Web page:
Yesterday, the FDA approved a drug called Provenge. It trains the body's immune system to fight off advanced prostate cancer. It's also the first proof we have that immunotherapy works in the fight against the disease.
Provenge from Dendreon isn't a preventative vaccine; it won't stave off illness. It is, though, an innovative way to apply traditional vaccine technology to post-diagnosis treatment. It's an approach with far fewer harsh side-effects than chemotherapy, and in clinical trials it extended the lives of patients by about four months compared to a placebo group.
There are some unfortunate limitations: Provenge has been approved only for a specific subset of "men whose cancer has spread in the body and for whom the hormone-deprivation drugs no longer work but who still have minimal symptoms, or none at all." Dendreon's also only been able to produce enough vaccine for 2,000 patients this year, and those who can get Provenge will have to pay out $93,000 for a full three-shot course of treatment.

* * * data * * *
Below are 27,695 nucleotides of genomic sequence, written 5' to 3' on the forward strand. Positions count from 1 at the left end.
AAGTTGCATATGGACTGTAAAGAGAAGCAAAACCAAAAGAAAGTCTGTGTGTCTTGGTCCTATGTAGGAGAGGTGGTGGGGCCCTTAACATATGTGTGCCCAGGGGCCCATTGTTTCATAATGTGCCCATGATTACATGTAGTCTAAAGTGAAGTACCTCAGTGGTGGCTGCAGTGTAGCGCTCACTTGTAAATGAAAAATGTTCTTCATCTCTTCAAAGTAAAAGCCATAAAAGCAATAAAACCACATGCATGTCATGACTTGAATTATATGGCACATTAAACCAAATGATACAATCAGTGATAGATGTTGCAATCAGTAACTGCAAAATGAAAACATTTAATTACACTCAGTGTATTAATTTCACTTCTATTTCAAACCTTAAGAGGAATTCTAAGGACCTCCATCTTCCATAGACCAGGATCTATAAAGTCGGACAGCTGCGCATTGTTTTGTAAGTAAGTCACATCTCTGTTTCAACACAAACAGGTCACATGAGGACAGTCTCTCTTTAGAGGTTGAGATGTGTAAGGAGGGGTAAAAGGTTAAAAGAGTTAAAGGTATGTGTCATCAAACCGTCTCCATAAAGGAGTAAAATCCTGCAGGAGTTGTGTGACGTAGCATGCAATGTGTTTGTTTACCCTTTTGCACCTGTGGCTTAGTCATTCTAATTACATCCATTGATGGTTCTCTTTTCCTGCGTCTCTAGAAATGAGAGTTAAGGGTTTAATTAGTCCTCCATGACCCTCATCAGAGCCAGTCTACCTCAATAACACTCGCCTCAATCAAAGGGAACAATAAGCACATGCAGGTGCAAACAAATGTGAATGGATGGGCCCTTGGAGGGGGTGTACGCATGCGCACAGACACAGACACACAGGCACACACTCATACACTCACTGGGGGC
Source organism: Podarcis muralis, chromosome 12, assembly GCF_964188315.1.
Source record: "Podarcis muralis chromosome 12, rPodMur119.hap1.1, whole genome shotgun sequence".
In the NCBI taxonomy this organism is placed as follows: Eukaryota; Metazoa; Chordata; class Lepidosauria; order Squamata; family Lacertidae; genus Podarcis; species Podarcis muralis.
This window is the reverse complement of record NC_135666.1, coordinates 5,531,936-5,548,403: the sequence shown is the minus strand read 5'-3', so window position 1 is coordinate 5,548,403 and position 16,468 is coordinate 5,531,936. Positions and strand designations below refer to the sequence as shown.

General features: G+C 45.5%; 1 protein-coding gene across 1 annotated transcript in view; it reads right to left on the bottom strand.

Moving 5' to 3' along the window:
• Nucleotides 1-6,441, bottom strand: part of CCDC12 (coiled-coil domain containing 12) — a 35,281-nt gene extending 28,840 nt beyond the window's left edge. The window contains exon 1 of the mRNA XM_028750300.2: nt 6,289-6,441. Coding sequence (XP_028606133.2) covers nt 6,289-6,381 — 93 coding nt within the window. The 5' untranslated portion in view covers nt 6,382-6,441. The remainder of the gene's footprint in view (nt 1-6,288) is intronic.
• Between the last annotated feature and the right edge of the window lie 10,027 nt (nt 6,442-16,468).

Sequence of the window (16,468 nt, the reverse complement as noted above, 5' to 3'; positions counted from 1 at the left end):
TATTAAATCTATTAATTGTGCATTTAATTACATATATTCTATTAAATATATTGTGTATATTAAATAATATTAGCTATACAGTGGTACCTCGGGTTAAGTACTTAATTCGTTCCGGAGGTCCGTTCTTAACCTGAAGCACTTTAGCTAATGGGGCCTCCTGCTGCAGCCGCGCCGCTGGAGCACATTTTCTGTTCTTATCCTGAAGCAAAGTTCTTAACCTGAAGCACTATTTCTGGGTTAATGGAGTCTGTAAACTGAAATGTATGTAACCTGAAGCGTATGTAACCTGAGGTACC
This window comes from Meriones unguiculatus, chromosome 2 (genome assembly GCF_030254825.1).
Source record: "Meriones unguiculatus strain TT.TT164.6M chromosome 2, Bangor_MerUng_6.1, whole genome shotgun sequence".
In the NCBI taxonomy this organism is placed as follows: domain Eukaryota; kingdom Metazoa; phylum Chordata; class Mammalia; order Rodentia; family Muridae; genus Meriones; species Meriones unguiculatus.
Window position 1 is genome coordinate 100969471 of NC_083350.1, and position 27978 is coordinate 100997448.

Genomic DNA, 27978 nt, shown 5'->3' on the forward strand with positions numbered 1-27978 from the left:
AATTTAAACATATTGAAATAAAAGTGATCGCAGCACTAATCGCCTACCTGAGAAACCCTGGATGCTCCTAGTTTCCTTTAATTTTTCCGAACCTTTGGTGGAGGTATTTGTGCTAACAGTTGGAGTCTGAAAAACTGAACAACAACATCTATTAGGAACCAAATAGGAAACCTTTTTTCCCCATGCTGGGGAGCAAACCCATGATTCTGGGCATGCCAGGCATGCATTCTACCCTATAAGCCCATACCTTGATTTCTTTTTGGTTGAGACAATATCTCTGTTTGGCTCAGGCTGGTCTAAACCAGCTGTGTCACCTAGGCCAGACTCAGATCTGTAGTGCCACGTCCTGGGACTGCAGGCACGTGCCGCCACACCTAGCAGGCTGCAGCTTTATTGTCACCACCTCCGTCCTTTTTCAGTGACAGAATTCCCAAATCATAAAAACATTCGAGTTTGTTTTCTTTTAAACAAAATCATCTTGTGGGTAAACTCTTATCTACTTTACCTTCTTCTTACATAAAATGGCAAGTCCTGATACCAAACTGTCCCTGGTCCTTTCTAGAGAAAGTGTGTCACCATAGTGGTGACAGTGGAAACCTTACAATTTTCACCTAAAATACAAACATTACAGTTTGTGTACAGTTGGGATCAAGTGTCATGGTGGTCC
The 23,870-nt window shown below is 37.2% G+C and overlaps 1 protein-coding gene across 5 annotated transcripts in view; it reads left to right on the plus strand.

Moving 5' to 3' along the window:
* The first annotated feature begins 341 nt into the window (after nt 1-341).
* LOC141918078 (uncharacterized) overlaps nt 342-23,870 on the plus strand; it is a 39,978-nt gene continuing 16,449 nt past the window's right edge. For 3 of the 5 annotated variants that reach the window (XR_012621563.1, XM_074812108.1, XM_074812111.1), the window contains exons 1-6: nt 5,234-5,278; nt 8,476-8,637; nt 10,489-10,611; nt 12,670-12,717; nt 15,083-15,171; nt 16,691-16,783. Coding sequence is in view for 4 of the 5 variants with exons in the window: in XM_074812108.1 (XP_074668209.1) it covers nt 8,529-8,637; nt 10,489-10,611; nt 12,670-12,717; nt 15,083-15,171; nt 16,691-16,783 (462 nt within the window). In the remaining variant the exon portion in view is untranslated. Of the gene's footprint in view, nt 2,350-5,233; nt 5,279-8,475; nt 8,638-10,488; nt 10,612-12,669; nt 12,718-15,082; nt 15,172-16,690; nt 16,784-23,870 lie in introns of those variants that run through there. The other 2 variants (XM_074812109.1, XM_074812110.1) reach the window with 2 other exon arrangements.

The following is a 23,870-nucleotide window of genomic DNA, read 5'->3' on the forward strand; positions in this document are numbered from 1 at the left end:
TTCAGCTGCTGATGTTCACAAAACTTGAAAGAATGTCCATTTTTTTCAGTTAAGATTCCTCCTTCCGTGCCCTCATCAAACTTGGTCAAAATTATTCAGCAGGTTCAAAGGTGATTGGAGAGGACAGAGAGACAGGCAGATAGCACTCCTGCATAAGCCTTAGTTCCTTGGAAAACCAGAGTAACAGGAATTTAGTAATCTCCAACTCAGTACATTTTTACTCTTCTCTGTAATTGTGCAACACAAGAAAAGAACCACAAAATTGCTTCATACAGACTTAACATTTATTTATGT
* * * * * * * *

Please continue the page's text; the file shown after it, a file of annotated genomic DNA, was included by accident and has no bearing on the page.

What's most important, though, are the broader implications: We know, now, that immunotherapy can work in cancer treatment. It's only a matter of time before its scope and effectiveness have as broad a reach as the disease itself. [NY Times]